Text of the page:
ReplyDelete
    Replies
    1. They could have enjoyed our stories, too. All of our kids are story tellers. I wish we could have met you in our travels! There would have been at least one other person in the restaurant!

      Delete
    2. I would have had eight kids in tow. But that's another story.

      Delete
    3. Love to hear that one, Joanne!!!

      Delete
  2. My mother was the 9th of 14 children. I don't think they EVER went out to eat. :-)

    And I congratulate you on your well-behaved children. It's a skill -- and a service to the country.

    Pearl

    ReplyDelete
    Replies
    1. 14 kids?! I wonder how they went anywhere!!! We had a 12 passenger van. You'd have to tie kids to the roof! Our kids really were good in public. They saved all of their hi-jinks for home!!!

      Delete
  3. Hmmm, interesting phenomenon, Diane! Now if this were happening to my family (full of sons), I'd wonder if someone had a flatulence problem! Of course, that's certainly not the case for you and yours. ;) Thanks for the cute post!

    ReplyDelete
    Replies
    1. You have a very good point, Beth. There's clearing out a room and CLEARING OUT A ROOM! I think my kids could have done it both ways!!!

      Delete
  4. Somehow I can't believe that is true. I always say I don't believe in coincidences... but I think this time I will make an exception. :)

    I love the picture of you both!

    ReplyDelete
    Replies
    1. Thank you! You're so kind! I like to hope it's coincidence . . . :)

      Delete
  5. Congratulations in raising such well behaved children, there are people who have one child and they are not as behaved:)

    ReplyDelete
    Replies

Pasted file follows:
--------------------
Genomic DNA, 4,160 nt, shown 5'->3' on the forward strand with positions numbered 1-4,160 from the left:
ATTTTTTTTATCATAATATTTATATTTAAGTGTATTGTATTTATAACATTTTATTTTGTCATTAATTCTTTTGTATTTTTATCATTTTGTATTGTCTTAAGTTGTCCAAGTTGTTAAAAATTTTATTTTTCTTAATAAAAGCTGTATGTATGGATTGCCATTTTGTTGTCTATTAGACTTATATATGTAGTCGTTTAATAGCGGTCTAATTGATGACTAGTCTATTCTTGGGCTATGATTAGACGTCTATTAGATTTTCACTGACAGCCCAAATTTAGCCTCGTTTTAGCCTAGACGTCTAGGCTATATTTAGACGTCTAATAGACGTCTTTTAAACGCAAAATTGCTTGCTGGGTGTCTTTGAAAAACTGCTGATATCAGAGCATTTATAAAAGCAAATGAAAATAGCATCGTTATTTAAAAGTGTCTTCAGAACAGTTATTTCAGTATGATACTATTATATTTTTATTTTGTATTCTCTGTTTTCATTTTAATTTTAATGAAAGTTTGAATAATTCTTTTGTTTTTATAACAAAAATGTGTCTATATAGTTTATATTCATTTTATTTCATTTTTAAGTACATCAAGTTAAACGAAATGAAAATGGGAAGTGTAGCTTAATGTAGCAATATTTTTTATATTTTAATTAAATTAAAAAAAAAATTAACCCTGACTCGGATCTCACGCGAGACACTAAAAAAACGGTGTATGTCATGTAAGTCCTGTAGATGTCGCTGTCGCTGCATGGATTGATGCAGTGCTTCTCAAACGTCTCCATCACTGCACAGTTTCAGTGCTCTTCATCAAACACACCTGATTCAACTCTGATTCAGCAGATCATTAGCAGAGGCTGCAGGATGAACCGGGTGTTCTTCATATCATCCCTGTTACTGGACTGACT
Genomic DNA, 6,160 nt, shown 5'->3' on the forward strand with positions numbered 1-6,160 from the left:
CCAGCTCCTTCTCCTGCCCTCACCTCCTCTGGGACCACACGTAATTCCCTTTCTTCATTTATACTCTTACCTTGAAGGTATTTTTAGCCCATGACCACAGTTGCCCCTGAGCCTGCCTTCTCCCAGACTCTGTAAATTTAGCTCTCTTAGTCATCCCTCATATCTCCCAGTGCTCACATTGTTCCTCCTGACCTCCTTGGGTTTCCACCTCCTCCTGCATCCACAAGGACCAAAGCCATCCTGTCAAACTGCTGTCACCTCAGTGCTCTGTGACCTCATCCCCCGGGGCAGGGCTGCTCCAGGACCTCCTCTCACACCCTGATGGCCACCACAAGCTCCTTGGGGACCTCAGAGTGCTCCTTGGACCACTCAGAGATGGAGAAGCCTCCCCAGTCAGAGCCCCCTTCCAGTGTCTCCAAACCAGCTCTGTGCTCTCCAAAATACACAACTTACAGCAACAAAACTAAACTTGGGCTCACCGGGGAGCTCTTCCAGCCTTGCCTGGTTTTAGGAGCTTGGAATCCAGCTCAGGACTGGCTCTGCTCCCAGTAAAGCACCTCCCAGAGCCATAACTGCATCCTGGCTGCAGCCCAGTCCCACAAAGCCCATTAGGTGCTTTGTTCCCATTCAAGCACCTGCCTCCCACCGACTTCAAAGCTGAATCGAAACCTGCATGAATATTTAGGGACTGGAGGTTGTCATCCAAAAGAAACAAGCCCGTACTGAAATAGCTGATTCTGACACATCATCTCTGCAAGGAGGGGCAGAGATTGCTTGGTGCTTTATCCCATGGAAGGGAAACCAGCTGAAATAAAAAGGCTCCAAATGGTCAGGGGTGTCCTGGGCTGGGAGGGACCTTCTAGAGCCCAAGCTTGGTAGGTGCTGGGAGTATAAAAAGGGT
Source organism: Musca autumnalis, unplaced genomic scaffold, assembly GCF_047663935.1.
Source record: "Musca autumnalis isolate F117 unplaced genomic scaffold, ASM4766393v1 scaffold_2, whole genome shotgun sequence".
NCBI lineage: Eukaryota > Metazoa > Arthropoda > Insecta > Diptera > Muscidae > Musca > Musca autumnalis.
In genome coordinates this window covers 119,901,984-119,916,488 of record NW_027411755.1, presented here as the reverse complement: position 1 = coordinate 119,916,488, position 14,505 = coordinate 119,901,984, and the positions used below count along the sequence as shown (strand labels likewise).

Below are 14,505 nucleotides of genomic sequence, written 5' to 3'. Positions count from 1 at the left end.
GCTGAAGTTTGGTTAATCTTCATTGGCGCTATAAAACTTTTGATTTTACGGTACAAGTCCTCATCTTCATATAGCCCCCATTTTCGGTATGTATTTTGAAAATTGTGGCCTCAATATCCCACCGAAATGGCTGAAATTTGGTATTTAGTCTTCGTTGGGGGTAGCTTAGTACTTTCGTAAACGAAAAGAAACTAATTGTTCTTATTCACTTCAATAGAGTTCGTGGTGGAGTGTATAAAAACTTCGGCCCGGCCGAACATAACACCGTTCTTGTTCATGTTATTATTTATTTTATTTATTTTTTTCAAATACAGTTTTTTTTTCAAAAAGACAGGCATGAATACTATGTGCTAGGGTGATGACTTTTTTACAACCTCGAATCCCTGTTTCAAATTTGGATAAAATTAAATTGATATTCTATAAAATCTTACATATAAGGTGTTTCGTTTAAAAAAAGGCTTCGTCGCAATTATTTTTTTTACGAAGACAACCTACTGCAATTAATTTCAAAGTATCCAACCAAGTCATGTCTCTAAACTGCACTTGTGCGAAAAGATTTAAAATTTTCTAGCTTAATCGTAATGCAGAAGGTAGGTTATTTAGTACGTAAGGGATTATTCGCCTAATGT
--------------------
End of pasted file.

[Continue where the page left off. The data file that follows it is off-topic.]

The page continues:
1. It was the threat of leaving the restaurant if anyone so much as peeped. It made model citizens of them all!

      Delete
  6. Oh, I can't believe it was just you two!

    Being one of 7 kids, I can understand this perfectly. We will also go out as a large group with our entire grown up family-about 34 of us. Talk about turning heads when we go into a restaurant!

    I do have to laugh, though. When we were younger, my middle brother didn't like to sit with us because we caused such a stir when we entered the restaurant. My parents never allowed him to, though. :-)

    ReplyDelete
    Replies
    1. Our middle son was embarrassed by us as well! :) I love going with our group into a restaurant. I know the 'turned heads' scenario to a quiver!

      Delete
  7. Diane, as far as I'm concerned, you, your Husby and your family have a super power! And I want it! My goodness, I yearn for silence and tranquility at a restaurant! And in the pool! The world's not ready for all this jelly! hee hee! :)

    ReplyDelete
    Replies
    1. You make me laugh, Bella! You can follow us around if you like . . . :)

      Delete

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Diane was born and raised on one of the last of the great old Southern Alberta ranches. A way of life that is fast disappearing now. Through her memories and stories, she keeps it alive. And even, at times, accurate . . .